Barnard’s reporting of Cardow doesn’t stop there though.  He returned to the distillery around seven or eight years later as part of his research for a chapter in a pamphlet he wrote for John Walker & Sons Ltd which also included reports on their Kilmarnock operations and Annandale Distillery that they took over soon after buying Cardow.

Cardow was sold to John Walker & Sons Ltd in September 1893 and Barnard mentions it was quite recent so his journey here is soon after.  He also mentions that Elizabeth Cumming had retired from the distillery but still retains the house and farm, and her son John had taken over as manager and was also appointed as a Director of John Walker & Sons.  Elizabeth died in May 1894 so this dates Barnard’s second visit to late 93/early 94.

He prefaces the Cardow section of the pamphlet with two unaccredited verses from an 18th century Scots song called The Banks of Spey which records the songwriter’s love for the beauties and glories of that great river.  More than half of his report is taken up with scene setting and introducing a little of the character of the main protagonists in the distillery’s history.  He also includes a few etchings of the operations which are very helpful.

His report begins by recording that Cardow, or Car-dhu (that spelling here recognised for the first time by him) was famous for its fine make of “water of life” for which he helpfully provides the phonetic “wishk-a-beh” to aid his London readers for when he later records the generic Gaelic name of Usquebaugh when referring to illicit production.  He then repeats his journey up from Carron station in a similarly evocative style to his earlier report and notes that Cardow has now become “quite a little township” with a “pleasant and busy appearance”.

He then introduces us to a page and a half of detail about the lives of three generations of the Cumming family who had founded and developed the business up to that point, although he does get most of the relevant dates and their ages wrong so perhaps he was recording from local oral tradition rather than documented evidence.  The original farm distillery was founded by John Cumming and his wife Helen (Barnard calls her Ellen), originally as an illicit operation but then licensed from 1824.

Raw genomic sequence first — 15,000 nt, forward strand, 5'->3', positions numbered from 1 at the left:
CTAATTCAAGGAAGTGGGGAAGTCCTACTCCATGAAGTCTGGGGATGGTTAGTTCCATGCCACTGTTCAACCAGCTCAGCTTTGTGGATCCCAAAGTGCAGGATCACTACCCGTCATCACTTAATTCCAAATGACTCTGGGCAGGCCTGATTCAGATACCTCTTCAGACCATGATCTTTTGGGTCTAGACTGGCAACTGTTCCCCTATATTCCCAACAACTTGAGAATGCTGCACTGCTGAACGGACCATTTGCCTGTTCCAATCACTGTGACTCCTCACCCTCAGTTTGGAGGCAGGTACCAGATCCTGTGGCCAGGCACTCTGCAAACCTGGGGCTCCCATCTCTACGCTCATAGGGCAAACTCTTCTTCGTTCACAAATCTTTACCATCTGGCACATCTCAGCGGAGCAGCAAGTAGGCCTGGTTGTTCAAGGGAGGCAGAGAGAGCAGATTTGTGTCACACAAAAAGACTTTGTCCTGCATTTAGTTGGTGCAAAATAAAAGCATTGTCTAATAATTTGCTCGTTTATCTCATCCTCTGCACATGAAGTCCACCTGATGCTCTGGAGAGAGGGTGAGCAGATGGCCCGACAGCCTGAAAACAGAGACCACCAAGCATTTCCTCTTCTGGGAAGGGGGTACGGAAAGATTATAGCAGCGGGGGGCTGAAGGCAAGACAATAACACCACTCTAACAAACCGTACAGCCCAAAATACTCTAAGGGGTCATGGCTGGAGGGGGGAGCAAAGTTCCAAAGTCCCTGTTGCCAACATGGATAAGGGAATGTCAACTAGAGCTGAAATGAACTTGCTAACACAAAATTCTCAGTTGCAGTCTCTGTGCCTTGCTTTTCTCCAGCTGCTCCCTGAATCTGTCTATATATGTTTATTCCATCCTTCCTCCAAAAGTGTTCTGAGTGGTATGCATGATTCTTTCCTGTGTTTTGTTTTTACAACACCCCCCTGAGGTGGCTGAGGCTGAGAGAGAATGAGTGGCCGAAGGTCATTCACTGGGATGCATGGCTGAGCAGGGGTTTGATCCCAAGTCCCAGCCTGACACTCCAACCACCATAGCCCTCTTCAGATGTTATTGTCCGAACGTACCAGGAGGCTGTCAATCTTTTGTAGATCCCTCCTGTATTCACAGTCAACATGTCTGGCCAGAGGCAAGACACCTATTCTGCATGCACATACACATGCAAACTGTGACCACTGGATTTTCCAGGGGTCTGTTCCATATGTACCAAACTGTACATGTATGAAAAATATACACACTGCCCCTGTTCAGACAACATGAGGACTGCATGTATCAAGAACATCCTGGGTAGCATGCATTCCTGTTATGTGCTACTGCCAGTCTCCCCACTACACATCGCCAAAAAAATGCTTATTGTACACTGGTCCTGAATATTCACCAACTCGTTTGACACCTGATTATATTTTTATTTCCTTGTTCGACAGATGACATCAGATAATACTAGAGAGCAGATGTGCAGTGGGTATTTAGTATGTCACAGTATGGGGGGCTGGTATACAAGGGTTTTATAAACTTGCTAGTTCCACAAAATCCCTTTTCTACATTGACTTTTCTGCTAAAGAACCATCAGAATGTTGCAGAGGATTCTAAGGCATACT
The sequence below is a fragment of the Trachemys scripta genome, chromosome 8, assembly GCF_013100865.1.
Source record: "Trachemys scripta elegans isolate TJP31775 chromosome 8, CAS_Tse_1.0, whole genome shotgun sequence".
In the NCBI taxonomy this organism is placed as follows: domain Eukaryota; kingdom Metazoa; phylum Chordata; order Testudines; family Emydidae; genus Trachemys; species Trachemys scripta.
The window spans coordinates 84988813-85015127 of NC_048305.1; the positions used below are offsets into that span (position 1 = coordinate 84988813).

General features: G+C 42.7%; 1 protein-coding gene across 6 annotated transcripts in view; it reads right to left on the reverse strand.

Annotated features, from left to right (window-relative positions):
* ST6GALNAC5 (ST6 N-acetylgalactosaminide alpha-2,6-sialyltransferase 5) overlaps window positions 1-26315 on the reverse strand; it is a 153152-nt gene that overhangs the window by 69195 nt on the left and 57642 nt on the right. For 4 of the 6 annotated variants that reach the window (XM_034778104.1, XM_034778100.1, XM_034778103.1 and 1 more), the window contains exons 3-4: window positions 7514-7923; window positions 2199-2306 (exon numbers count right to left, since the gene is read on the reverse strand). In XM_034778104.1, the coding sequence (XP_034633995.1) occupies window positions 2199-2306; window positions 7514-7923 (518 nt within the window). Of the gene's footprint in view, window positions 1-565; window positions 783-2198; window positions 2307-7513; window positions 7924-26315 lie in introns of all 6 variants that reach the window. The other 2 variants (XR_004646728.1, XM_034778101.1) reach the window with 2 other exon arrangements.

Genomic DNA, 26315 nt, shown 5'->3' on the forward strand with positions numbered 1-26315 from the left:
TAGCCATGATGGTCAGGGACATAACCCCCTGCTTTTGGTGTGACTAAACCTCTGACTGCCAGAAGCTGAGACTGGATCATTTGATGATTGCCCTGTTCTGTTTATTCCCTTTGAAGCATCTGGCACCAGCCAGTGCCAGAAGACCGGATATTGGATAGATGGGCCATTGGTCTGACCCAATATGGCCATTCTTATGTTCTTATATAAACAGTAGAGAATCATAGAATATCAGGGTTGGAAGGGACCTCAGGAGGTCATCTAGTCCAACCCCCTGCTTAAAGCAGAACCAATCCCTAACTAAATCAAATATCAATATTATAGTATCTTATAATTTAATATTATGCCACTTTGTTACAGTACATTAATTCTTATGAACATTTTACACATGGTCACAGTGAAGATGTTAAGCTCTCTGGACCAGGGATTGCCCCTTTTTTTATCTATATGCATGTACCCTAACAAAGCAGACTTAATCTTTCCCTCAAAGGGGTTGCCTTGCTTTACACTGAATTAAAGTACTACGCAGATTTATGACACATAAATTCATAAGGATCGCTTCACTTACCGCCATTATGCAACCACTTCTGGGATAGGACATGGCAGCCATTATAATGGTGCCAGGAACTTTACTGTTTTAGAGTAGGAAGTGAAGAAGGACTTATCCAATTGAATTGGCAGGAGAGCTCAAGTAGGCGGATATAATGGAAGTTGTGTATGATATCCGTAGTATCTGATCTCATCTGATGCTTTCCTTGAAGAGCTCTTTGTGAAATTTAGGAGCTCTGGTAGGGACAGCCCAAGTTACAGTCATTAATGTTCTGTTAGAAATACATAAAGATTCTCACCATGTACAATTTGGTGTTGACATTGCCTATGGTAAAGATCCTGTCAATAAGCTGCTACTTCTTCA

Site of original distillery at Cardow Farm, Cardow Burn in front
The illicit dealings and Helen’s involvement in keeping the gaugers at bay form a large part of his story.  The key elements I would share here are that Barnard at least tries to present a balanced view of these operations, reflecting both the legal and romantic aspects and the view of both the authorities and the smugglers without any judgement on his part.  He introduces Helen with note of her remarkable character and many resources, and tells a story of how she would welcome the gaugers as guests in her home while at the same time alerting other smugglers in the district as to their presence by raising a red flag once they were inside.

He suggests that John died in 1839 at the age of 64 and was succeeded in the business by his son Lewis who was already a partner and who for some years “was really the active spirit in the concern”.  John actually died in 1846 at age 72 and I think the year 1839 must have been when Lewis had begun taking over the running of the distillery.  Both John and Lewis are recorded as being intimate friends of the founders of Glenlivet and Glen Grant distilleries and often worked in co-operation with them.